It all started with a flat on West Grand Boulevard in Detroit and an 800 dollar loan. Former boxer and Korean War Vet Berry Gordy had a dream…to create a place where a black kid could quote “walk off the street into the studio and leave a polished performer.” He wanted to make records, to discover serious talent, to churn out hits the way a Detroit auto factory churns out cars. So, Motown Records was launched.
Berry Gordy rocketed a family called the Jacksons to international stardom. Found an 11 year-old prodigy named Stevland Morris, soon dubbed “Little Stevie Wonder.” From Marvin Gaye to the Temptations, Diana Ross to Mary Wells. Berry Gordy discovered the greatest of all time. And in doing so he made history. Motown made it okay for white people to like black music.
Here’s a masterpiece. A song written by Berry Gordy. And one of his label’s first releases. “Money.”
Born November 28, 1929 in Detroit, Michigan, Berry Gordy is a producer, songwriter and entrepreneur. He is best known as the founder of Motown records and its subsidiary companies.
Gordy dropped out of high-school to become a professional boxer, before being drafted by the US Army into the Korean War.
After returning from the war Gordy opened up a record store (which failed shortly after.) He took work at an auto plant to make money and began writing songs. He co-wrote songs for Jackie Wilson which became modest hits, and penned the classic “All I Could Do Was Cry” for Etta James.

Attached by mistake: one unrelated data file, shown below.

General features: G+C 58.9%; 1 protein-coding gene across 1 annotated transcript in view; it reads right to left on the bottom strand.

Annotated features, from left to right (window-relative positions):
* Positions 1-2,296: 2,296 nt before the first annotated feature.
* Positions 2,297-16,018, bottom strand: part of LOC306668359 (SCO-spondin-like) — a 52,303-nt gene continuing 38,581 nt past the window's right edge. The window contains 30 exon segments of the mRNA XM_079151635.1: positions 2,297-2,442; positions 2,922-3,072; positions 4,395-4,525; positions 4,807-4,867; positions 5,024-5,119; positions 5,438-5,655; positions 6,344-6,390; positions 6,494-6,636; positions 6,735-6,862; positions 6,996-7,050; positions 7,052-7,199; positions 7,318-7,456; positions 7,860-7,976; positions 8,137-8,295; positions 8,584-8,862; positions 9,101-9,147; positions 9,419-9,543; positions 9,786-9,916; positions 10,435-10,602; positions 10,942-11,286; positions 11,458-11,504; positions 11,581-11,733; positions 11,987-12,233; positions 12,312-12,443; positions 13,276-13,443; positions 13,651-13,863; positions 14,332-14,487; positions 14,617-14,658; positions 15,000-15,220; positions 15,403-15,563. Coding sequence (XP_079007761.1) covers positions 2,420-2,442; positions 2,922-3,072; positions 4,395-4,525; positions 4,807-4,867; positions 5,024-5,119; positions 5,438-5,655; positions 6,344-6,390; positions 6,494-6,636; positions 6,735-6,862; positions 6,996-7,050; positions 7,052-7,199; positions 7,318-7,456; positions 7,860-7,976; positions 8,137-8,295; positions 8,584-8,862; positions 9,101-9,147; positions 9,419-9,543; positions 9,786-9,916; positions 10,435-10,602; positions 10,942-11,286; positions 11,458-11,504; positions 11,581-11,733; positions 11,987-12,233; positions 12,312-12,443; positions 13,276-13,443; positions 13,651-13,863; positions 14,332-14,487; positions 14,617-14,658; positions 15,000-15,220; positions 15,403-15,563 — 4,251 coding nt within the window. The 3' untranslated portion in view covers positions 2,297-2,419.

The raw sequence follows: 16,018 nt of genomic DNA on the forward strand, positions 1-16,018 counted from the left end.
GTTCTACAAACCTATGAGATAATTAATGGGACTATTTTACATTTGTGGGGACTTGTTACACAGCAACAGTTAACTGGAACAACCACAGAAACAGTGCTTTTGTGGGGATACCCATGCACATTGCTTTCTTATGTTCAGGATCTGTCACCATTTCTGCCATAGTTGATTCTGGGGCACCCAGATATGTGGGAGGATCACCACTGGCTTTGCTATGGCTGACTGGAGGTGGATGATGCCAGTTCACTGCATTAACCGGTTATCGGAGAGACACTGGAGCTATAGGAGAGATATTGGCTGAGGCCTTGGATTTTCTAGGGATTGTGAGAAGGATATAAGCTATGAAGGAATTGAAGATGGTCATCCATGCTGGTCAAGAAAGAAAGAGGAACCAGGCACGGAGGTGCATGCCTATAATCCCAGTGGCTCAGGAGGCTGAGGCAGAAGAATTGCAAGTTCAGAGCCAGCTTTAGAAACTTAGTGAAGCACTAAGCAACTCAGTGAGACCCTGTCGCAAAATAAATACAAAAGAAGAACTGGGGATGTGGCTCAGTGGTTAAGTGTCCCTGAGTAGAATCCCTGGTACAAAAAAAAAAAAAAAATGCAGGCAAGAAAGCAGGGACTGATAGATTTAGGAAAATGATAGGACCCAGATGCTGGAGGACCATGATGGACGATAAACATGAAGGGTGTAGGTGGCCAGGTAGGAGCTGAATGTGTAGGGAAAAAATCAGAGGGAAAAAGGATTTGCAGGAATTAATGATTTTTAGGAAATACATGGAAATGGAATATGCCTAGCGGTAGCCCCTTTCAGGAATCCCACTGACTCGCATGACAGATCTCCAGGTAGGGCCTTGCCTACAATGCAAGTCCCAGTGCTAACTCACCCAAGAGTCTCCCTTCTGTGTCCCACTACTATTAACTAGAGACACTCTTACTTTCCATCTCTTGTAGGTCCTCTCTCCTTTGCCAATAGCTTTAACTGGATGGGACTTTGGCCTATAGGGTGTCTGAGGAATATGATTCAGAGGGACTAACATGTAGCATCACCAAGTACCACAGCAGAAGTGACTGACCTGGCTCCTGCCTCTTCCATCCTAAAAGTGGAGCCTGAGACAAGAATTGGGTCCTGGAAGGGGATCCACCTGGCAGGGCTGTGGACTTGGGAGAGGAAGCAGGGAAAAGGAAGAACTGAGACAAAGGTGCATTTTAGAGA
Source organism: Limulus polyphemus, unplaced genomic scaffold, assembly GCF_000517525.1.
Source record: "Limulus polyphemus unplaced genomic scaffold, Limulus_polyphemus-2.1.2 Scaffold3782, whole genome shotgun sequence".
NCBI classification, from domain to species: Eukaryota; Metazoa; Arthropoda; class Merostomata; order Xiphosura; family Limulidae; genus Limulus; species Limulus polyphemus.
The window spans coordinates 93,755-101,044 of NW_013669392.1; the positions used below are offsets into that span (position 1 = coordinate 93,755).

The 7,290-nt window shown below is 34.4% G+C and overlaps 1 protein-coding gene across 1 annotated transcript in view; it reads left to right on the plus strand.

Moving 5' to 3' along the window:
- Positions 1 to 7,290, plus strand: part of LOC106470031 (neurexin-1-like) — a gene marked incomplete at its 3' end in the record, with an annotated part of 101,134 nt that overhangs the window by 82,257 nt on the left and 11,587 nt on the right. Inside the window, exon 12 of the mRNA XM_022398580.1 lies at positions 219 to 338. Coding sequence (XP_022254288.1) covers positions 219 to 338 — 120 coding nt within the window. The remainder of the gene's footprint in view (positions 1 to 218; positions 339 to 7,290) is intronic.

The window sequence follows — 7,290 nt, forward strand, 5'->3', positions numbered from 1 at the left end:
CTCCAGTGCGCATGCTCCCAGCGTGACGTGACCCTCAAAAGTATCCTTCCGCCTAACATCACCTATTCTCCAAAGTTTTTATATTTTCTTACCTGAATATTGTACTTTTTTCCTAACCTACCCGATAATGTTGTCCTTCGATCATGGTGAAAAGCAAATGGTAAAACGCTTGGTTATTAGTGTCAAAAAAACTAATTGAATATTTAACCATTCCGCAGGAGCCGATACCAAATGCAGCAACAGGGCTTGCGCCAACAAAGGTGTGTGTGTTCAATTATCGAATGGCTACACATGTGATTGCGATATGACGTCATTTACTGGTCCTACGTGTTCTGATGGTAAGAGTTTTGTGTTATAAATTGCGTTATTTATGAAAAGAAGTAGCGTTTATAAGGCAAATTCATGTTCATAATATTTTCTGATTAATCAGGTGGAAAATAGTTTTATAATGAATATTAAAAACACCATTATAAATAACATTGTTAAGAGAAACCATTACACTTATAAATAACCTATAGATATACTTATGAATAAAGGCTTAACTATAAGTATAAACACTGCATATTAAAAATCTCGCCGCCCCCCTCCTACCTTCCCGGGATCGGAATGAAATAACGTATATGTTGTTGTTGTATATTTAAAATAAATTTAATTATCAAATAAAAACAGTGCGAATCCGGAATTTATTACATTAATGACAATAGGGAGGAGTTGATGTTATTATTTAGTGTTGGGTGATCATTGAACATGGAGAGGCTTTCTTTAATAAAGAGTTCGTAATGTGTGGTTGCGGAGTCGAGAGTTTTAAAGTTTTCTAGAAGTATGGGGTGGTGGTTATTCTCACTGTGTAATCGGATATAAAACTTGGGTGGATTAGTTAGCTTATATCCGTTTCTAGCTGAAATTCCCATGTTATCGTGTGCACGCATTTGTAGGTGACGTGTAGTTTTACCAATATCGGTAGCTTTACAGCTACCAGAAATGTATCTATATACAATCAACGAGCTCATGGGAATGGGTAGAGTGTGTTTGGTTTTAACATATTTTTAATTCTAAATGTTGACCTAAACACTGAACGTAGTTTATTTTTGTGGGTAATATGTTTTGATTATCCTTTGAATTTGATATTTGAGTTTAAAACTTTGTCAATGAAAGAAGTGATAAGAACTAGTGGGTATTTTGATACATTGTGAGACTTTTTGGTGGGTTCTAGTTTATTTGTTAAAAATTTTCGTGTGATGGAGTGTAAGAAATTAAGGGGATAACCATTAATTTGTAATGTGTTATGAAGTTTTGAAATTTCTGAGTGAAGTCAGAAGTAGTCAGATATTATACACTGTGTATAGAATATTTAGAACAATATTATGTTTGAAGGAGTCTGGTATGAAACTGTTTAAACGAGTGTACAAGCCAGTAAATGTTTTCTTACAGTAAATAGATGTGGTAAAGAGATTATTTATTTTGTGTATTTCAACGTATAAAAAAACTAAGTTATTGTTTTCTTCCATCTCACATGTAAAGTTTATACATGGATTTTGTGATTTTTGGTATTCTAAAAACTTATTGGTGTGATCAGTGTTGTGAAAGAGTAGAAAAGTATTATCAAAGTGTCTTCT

In ’57 Gordy invested his songwriting profits in producing, began searching for artists, discovered the Miracles, and at the urging of Smokey Robinson founded the record label Tamla in 1959. Soon enough, Tamla was incorporated, and Motown Records was born.
By 1960, Berry’s label already had a solid roster of stars with chart topping hits such as Barret Strong’s “Money” and the Miracles’ “Shop Around.” He discovered Mary Wells soon after, and the next decade he would discover and sign some of the century’s greatest musicians. His careful production of both music and image contributed to Motown’s ability to shatter the barriers keeping black artists from peaking on white dominated charts.
Berry Gordy has eight children, lives in Los Angeles, California, and is a vegan. A musical based on Gordy’s life and the founding of Motown Records is currently on Broadway.